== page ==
What is the Small Claims Court?
Every municipal court and county court in Ohio has a small claims division, known as the "small claims court". The purpose of the small claims court is to resolve minor disputes fairly, quickly, and inexpensively. No one needs a lawyer in small claims court, but anyone can have a lawyer if he or she wishes. A company may file a small claim and
present its claim or defense through the owner or a licensed attorney at law. A corporation may file a small claim and present its claim only by a licensed attorney at law.
The procedure in small claims court is much simpler than in regular court. ("Regular court" includes the general division of municipal court or county court, and the general division of common pleas court.) In small claims court: hearings are informal; there is no jury; cases are decided either by the municipal court judge or county court judge, or by a
"magistrate" (a qualified attorney appointed by the judge); court costs are much lower than in regular court, etc. Many small claims courts hold evening sessions; small claims courts in large metropolitan areas may have neighborhood offices.
What cases can the court handle?
A small claims court can handle most claims for money damages of $3,000.00 or less, and counterclaims, and cross-claims of $3,000.00 or less. Be sure to ask the clerk of the court where you file a claim, or defend a claim against you, what the current dollar limits are when you file your claims or defend a claim brought against you. Defending a claim may include more than presenting your position. It may include the filing of a counterclaim, a cross-claim, or a third-party complaint.
Small claims cases are like other lawsuits, except the amounts involved are too small to make the expense of suing in regular court worthwhile. The kinds of claims filed in small claims court include, for example, claims by tenants to recover security deposits; claims by landlords for unpaid rent or damage to their property; claims by buyers for damages for defective merchandise; claims by business people and
trades people for unpaid bills; claims by automobile owners for damage sustained in minor accidents; claims by employees, babysitters, maids, and handypersons for unpaid wages. Also, government entities can file certain claims in small claims court. In summary, small claims court is a forum which can handle, and resolve, most common disputes which involve modest monetary claims.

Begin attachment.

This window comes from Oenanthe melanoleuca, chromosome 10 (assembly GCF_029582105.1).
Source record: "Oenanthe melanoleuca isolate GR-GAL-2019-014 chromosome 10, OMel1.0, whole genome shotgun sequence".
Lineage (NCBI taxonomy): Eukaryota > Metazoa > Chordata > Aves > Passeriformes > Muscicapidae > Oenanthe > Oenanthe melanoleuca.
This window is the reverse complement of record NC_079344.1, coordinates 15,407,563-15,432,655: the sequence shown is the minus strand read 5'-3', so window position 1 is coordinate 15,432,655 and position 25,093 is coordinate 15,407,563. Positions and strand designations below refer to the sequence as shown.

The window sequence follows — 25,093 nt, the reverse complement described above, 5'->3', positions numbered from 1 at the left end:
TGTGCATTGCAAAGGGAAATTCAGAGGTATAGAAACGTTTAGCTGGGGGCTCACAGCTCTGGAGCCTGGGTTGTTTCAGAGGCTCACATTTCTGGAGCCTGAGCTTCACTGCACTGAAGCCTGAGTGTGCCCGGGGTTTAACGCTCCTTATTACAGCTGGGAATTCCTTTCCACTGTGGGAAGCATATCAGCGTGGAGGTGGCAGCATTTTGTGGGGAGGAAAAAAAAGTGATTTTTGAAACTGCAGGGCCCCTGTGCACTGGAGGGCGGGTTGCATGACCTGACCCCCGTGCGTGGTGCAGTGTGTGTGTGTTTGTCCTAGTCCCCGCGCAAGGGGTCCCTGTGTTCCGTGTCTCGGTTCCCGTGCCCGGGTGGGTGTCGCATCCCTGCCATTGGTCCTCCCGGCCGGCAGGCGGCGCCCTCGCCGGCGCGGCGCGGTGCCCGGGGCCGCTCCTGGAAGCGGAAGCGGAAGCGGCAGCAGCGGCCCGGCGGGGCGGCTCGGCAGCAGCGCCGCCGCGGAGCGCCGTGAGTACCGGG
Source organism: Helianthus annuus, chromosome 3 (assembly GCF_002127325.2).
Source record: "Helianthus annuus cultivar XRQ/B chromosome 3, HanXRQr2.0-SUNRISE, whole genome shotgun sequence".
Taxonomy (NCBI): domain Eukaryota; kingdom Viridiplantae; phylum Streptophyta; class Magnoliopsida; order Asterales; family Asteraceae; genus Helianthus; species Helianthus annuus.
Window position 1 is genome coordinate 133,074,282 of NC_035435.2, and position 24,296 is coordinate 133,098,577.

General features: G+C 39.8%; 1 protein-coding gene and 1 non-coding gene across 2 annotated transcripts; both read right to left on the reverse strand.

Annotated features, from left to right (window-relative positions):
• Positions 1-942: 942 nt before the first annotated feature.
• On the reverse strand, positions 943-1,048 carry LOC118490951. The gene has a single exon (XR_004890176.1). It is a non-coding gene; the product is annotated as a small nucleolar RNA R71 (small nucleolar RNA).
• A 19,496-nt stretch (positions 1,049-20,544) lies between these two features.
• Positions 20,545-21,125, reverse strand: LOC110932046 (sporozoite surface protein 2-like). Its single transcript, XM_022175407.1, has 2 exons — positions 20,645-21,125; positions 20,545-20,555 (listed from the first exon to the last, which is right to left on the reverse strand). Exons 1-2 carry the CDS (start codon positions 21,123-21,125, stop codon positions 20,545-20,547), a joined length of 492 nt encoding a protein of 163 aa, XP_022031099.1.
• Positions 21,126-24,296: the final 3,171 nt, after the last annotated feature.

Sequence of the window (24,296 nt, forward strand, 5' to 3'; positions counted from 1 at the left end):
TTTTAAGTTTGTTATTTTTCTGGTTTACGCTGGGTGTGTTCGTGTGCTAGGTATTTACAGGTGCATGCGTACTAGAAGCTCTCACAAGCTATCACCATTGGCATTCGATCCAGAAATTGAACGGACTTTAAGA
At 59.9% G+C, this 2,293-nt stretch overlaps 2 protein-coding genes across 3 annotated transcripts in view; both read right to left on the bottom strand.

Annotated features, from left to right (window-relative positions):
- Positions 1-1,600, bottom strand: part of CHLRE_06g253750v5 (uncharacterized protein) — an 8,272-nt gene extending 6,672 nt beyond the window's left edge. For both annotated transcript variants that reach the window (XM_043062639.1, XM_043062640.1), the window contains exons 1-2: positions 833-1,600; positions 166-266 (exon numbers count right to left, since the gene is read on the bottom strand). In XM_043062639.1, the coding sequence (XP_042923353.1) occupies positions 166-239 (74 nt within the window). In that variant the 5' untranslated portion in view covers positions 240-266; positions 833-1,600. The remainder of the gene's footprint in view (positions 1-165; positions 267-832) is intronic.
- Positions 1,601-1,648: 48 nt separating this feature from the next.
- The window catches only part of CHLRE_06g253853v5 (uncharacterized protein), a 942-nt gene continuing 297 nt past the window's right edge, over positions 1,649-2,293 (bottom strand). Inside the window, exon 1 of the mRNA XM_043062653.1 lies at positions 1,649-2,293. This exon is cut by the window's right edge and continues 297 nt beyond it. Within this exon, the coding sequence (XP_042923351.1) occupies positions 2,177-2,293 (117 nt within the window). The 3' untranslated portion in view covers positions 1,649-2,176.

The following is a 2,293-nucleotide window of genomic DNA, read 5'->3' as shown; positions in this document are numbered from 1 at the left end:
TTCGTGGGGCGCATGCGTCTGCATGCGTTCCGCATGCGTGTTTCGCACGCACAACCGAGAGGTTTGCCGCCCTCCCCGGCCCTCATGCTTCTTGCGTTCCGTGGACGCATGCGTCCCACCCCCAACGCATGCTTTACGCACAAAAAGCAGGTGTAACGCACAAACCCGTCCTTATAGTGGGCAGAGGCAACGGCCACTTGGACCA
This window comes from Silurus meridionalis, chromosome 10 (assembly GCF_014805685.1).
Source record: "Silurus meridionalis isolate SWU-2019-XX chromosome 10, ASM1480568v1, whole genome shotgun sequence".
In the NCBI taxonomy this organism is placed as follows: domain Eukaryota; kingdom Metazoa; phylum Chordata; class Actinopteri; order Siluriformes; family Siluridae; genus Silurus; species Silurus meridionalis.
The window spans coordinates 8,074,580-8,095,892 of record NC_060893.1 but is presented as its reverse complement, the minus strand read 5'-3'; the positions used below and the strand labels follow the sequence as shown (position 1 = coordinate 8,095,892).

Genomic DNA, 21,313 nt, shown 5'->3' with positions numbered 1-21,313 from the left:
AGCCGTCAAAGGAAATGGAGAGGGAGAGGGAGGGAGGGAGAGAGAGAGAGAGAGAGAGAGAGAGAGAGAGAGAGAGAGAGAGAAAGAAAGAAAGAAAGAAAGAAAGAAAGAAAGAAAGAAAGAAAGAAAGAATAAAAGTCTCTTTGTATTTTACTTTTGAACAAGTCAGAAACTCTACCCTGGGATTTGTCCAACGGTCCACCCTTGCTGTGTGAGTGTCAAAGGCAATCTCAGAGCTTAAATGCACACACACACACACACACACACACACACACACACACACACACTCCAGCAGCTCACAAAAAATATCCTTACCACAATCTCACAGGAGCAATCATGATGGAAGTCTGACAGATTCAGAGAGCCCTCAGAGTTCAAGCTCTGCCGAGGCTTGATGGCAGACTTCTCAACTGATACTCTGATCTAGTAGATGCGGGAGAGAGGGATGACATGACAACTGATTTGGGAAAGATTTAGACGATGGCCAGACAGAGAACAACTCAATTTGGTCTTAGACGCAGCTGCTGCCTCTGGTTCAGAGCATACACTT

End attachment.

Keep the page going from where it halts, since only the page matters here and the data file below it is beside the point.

There are limitations on the claims that small claims courts can handle. First, the claim must be for money only. For example a small claims court cannot issue restraining orders or injunctions, or grant divorces. Second, not counting court costs and interest, a claim cannot exceed $3,000.00 and, if filed, a counterclaim or a cross-claim cannot exceed $3,000.00. Third, regardless of the amount involved, a small claims court cannot handle certain lawsuits. For example, a small claims court cannot handle lawsuits based on libel, slander, and malicious prosecution; lawsuits seeking punitive or exemplary damages; or lawsuits brought by an assignee or agent. Fourth, claims against certain entities, for example, the agencies of the State of Ohio, or the United States government and its agencies, cannot be handled by a small claims court. Fifth, no person or business can file more than 24 cases in any one year (except to secure payment for a dishonored check). Sixth, where a counterclaim or cross-claim in excess of $3,000.00 is filed, the court will transfer the case to its regular court docket. Seventh, the court may transfer a case to regular court upon the motion (written request to the court) of a party against whom a claim, counterclaim, or cross-claim is made, or upon the motion of a third-party defendant (a person or entity not in the original case who was added to the case after the case started.)
Who can sue or be sued?
In general-but with important exceptions-anyone can sue or be sued. A person, or entity, committing, or receiving, a legal wrong or injury can sue or be sued. The general rule is that any individual, company, business, or organization can file a claim or have a claim filed against him, her, or it. A minor under 18 can use the court through his or her parent or guardian.
The person who files the claim is the "plaintiff", and the person against whom the claim is filed is the "defendant".
As noted above, claims against the agencies of the State of Ohio or against the United States government, or its agencies, cannot be handled by a small claims court.
In general, claims against the agencies of the State of Ohio may be handled by the Court of Claims of Ohio located in Columbus. The Court of Claims of Ohio has an administrative determination procedure for claims of $2,500 or less. Information about the Court of Claims of Ohio is available from the Clerk of the Court of Claims.
Many claims for civil wrongs against United States government agencies may be handled administratively under the Federal Tort Claims Act. Information about this procedure, including the form used to file such claims, is available from the federal agency involved.
Where do I file my claims?
Your claim must be filed in the small claims divisions of the municipal court or county having "jurisdiction".
A small claims court has "jurisdiction" if the transaction or incident on which your claim is based took place in that court's geographical territory. Regardless of where the transaction or incident took place, a small claims court also has jurisdiction if the defendant (or any one defendant, if there is more than one) lives, or has his, her, or its principal place of business in the court's territory.
Deputy Clerks in the Small Claims Division will help you file your claims Monday through Friday, 8
am. to 4:30 pm.